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Rev. Rul. 54-459 - 1954-2 C.B. 337

Caution: Superseded by Rev. Rul. 74-220

IRS Headnote:

Individuals who distribute telephone directories as spare-time work for a delivery-service corporation pursuant to certain instructions which relate to the result to be achieved rather than the manner and means by which such result is accomplished, are not employees of the corporation for Federal employment tax purposes.

Full Text - Rev. Rul. 54-459

Advice is requested whether individuals performing services during 3 or 4 days in a calendar year in the distribution of telephone directories for a delivery-service corporation are employees of the corporation for purposes of the Federal Insurance Contributions Act (subchapter A, chapter 9, Internal Revenue Code of 1939).

In the instant case the delivery-service corporation enters into contracts with various telephone companies for the distribution of new telephone directories to their subscribers. Generally, the directories are distributed only once each year and distribution is completed within 3 or 4 days. The names and addresses of the subscribers are furnished by the telephone companies on individual delivery tickets. The number of directories furnished corresponds to the number of delivery tickets. The corporation separates the tickets by areas and, where possible, by streets. It also separates the entire group of tickets into quantities which can conveniently be handled by an individual using an automobile or small truck. The corporation sends a representative to a given area to rent space to be used as an operating center, to receive the new directories from the printers, and to engage individuals to distribute the directories. The distributors are usually obtained through advertisements in the local newspapers.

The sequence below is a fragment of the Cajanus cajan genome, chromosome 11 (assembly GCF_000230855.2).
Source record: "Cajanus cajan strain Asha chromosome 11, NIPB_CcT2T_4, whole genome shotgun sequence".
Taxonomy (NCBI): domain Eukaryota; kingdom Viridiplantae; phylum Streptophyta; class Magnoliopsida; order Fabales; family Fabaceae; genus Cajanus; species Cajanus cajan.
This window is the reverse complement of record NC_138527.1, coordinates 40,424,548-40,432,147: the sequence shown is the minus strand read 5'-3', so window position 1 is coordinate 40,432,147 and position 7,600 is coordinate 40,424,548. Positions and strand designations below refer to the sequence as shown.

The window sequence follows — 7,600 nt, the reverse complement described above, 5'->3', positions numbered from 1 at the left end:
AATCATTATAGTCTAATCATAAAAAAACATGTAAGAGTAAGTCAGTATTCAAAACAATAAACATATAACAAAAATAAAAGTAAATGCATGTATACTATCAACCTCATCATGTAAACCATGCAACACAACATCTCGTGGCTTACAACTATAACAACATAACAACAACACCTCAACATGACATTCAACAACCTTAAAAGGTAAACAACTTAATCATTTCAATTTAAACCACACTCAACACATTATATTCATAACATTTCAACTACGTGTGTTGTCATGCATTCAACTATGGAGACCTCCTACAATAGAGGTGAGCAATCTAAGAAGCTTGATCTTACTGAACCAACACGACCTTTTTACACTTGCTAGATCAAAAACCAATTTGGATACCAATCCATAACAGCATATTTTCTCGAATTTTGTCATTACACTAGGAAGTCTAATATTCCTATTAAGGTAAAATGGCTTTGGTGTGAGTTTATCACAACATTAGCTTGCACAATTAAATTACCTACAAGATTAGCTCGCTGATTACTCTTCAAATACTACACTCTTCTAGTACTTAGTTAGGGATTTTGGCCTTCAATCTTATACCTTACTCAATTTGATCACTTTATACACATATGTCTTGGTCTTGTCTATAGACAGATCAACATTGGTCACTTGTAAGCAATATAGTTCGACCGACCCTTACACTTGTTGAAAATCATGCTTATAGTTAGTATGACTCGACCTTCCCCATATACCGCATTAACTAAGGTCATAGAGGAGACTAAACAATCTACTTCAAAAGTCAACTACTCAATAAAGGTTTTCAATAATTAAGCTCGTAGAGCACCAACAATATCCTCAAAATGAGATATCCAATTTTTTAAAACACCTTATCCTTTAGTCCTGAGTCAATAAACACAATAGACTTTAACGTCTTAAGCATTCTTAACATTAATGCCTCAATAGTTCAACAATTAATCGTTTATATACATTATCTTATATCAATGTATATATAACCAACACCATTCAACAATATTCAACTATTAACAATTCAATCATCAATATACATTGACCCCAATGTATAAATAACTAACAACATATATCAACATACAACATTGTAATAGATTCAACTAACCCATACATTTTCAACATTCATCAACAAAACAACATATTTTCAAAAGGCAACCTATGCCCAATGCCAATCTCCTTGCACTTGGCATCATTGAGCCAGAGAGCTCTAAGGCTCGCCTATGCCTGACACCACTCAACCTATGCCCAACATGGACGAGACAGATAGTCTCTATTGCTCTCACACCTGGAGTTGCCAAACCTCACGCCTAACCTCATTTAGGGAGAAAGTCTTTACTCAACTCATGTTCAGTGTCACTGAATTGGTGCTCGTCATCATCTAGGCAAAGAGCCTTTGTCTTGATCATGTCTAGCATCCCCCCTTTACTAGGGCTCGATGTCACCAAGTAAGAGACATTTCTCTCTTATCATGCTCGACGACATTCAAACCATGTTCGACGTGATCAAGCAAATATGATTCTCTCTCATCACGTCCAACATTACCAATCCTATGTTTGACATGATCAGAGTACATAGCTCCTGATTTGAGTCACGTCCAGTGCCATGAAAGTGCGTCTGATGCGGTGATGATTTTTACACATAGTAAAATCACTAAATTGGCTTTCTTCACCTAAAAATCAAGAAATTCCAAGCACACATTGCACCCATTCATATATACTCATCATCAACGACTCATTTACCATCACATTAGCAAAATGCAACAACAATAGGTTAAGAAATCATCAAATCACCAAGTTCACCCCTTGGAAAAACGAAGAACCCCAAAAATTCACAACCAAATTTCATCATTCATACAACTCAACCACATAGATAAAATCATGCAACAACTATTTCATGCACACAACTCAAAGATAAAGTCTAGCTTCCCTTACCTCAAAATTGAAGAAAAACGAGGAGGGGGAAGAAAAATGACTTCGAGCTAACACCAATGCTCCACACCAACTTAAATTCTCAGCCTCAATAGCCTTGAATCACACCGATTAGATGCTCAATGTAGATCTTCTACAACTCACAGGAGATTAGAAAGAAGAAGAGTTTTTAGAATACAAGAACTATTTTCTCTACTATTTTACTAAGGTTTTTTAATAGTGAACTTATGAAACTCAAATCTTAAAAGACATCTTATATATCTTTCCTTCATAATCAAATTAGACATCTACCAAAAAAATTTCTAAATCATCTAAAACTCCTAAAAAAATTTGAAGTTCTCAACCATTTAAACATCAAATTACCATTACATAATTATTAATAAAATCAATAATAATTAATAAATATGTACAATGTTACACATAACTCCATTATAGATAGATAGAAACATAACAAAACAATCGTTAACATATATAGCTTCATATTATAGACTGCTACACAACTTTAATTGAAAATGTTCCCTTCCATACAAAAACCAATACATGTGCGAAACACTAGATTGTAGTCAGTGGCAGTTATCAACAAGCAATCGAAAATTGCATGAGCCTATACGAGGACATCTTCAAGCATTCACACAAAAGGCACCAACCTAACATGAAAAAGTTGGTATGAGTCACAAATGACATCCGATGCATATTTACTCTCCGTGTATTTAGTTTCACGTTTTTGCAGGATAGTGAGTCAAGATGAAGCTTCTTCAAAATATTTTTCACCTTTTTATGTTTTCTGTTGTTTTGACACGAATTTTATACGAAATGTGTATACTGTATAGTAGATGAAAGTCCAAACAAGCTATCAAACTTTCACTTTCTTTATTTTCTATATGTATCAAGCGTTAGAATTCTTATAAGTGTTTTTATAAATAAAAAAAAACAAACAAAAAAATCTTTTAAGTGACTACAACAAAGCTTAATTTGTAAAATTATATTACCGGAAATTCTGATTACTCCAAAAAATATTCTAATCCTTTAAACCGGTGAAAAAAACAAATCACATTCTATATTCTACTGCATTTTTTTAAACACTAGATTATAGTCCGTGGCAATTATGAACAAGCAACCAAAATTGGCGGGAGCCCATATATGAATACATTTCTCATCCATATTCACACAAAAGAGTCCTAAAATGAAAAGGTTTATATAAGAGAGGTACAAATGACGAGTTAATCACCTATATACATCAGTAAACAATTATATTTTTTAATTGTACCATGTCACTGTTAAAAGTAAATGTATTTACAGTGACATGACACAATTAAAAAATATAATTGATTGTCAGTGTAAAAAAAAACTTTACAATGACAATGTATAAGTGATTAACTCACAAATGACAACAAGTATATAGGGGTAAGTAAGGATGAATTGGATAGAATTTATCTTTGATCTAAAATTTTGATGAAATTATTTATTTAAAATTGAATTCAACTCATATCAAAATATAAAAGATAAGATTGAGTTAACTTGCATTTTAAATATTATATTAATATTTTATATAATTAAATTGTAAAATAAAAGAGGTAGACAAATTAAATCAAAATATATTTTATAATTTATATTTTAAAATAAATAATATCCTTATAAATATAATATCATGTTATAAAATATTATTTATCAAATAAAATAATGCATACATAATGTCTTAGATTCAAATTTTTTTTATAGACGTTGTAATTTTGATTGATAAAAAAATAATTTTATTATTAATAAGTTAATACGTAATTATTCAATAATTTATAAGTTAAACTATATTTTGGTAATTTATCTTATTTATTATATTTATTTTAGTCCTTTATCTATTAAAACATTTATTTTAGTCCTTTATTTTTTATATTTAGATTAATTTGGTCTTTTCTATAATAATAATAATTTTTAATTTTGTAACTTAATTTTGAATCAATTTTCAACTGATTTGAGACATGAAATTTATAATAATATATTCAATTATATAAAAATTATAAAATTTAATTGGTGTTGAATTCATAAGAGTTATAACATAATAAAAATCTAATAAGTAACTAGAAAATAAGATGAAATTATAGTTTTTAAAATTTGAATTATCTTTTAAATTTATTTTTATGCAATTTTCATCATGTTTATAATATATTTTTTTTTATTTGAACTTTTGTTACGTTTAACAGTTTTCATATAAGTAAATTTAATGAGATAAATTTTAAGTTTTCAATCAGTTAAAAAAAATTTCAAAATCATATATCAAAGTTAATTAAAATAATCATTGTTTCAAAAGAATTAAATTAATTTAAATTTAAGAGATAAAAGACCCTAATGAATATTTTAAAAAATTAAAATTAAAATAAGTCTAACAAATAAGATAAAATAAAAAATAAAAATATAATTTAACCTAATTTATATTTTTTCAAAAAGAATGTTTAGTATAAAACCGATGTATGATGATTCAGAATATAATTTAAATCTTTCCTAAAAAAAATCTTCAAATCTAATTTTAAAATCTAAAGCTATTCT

The distributors agree to deliver the new directories to subscribers at the locations shown on the delivery record, attempt to pick up an old directory for each new directory delivered, return all delivery records and undelivered new directories, notify the corporation at once if delivery of the directories cannot be completed within the time specified, and tie old directories in bundles and return them to the delivery office or operating center. Each distributor furnishes his own motor vehicle and pays all expenses in connection therewith. The distributors determine the means, manner and method of making the deliveries and may hire and supervise assistants. The assistants are paid by the distributors.

The corporation furnishes form letters to the distributors suggesting means for performing the work efficiently. As a rule, the corporation has no contact with the distributors from the time they leave the operating center to begin delivery until the job is completed.

When the deliveries are completed, the corporation makes a spot check by telephone for the purpose of determining whether the deliveries reported have actually been made. A check or draft in payment for the service is mailed to each distributor after the spot check has been completed. The remuneration for the services is on a piecework basis, i.e., a certain amount for each new directory delivered and each old directory returned.

The distributors perform no other services for the corporation.

Section 408.204(c) of Regulations 128 relating to the definition of the term `employee' for Federal Insurance Contributions Act purposes provides that generally the relationship of employer and employee exists when the person for whom services are performed has the right to control and direct the individual who performs the services, not only as to the result to be accomplished by the work but also as to the details and means by which that result is accomplished.

Whether a person is an independent contractor or an employee is largely a question of fact to be determined upon the particular facts of each case. In the instant case it is clearly shown that the corporation neither exercises nor has the right to exercise such control over the distributors in the performance of their delivery services as is necessary under the usual common law rules to establish an employer-employee relationship for Federal employment tax purposes. In fact, the corporation is interested only in the result to be accomplished by the work of the distributors and not in the means by which that result is accomplished. Accordingly, it is held that the distributors are not employees of the corporation for Federal employment tax purposes.


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